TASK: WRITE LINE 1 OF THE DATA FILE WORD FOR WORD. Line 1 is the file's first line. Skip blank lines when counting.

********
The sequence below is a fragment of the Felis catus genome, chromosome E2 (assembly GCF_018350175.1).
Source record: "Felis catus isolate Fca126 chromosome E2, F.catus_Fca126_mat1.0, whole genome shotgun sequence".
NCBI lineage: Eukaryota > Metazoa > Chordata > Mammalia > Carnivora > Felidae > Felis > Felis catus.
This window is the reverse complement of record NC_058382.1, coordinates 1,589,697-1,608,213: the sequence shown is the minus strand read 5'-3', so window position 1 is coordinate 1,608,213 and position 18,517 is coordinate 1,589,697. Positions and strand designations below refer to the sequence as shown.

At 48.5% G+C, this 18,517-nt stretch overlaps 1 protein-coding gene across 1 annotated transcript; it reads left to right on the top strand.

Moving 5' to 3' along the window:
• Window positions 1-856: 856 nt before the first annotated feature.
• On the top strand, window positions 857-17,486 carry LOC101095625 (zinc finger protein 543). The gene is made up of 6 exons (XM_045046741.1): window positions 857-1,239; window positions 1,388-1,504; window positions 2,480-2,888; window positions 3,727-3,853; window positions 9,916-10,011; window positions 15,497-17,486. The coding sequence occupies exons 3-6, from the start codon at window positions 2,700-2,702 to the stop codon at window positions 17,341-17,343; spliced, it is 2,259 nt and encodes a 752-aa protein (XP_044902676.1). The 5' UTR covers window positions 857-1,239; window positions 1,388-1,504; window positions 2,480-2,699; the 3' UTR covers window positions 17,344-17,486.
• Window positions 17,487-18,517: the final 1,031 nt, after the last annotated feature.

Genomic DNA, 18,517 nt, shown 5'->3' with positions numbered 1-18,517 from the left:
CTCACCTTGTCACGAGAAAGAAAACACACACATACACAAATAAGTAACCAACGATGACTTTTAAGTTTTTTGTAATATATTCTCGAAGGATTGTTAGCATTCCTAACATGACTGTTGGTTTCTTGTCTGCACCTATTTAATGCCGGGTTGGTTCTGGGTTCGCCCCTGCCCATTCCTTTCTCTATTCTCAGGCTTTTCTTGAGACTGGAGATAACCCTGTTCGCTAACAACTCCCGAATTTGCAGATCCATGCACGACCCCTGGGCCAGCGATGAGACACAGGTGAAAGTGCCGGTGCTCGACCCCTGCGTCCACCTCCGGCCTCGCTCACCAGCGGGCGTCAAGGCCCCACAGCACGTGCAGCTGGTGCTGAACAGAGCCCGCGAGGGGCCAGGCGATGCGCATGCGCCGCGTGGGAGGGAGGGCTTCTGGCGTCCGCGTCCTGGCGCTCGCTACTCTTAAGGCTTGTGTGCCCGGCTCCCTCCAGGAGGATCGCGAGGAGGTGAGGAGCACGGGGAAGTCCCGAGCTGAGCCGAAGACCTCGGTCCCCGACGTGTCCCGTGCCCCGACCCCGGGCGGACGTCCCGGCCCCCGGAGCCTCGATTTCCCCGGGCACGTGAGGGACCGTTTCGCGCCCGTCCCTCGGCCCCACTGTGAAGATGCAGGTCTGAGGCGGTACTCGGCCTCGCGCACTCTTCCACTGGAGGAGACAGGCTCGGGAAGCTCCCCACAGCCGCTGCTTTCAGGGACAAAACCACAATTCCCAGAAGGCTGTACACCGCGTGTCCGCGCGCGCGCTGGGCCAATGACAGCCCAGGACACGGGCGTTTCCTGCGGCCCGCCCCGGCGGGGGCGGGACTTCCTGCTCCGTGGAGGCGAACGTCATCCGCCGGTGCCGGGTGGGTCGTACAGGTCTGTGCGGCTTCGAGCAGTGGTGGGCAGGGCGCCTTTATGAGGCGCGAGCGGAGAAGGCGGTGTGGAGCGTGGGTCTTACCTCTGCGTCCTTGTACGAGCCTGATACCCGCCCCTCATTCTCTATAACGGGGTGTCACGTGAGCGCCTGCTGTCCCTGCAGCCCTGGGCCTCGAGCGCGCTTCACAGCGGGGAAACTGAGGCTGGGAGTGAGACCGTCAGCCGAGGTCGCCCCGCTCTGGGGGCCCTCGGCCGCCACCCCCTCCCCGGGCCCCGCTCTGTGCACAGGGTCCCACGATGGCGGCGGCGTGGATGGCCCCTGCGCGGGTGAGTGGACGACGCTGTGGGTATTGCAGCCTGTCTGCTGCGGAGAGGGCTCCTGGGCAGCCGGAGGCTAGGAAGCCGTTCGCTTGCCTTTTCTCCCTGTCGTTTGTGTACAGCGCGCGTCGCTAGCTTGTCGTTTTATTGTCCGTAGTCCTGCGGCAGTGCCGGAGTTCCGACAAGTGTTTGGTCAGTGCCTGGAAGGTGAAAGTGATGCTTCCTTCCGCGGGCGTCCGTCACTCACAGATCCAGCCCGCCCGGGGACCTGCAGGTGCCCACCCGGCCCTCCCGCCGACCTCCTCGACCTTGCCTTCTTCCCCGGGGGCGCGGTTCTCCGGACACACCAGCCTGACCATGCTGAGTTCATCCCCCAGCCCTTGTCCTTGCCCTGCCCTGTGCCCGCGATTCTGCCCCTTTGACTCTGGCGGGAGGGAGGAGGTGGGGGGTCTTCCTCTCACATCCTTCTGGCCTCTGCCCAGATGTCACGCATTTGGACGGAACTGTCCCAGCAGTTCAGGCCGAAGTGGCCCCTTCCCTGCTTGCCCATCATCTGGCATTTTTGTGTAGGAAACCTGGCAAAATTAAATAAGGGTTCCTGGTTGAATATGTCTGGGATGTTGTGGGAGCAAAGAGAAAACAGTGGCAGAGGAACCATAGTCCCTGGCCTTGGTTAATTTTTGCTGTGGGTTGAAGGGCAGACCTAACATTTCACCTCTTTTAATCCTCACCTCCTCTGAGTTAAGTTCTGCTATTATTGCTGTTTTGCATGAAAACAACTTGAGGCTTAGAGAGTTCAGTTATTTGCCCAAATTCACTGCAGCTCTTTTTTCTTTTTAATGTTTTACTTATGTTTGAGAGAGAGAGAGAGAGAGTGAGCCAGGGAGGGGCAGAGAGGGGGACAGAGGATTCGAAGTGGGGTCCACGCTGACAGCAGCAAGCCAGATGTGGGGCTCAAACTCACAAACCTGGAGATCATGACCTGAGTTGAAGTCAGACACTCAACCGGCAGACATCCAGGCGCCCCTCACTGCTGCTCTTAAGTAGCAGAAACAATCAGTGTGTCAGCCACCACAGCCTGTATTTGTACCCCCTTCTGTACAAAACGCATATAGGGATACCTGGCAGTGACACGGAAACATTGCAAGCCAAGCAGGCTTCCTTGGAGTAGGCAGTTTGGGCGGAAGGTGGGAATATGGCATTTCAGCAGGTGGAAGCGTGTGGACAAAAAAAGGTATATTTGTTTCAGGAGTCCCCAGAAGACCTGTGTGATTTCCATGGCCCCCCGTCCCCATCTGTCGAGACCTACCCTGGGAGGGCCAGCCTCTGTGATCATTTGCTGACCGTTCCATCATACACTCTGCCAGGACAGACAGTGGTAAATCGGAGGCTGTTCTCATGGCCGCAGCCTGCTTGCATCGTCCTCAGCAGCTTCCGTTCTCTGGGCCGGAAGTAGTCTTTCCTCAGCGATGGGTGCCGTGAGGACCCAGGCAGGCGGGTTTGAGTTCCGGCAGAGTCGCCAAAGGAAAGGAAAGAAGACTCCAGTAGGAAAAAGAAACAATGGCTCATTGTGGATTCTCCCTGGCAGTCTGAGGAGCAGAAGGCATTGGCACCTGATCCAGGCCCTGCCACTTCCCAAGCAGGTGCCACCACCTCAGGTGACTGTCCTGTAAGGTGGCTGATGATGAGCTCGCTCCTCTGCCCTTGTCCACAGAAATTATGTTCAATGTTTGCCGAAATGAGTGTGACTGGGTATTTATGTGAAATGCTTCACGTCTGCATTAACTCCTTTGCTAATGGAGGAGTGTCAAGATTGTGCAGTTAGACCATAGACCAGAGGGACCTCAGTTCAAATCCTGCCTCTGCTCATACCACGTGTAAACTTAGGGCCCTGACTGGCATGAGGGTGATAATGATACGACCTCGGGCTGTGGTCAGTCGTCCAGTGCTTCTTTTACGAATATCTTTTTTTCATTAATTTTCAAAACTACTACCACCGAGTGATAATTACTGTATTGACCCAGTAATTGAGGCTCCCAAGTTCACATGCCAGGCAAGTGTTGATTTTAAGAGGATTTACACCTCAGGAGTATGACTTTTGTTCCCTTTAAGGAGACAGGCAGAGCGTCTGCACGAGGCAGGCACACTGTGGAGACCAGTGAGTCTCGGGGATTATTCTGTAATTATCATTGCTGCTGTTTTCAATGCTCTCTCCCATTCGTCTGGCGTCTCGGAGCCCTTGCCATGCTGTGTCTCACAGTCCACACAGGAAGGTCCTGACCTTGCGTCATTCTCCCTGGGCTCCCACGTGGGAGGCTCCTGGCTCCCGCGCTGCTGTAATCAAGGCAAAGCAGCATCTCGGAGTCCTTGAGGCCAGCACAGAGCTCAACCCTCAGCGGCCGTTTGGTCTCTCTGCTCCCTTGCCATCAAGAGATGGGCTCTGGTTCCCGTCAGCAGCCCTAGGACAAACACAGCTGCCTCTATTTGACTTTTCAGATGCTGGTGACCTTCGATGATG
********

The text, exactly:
The sequence below is a fragment of the Felis catus genome, chromosome E2 (assembly GCF_018350175.1).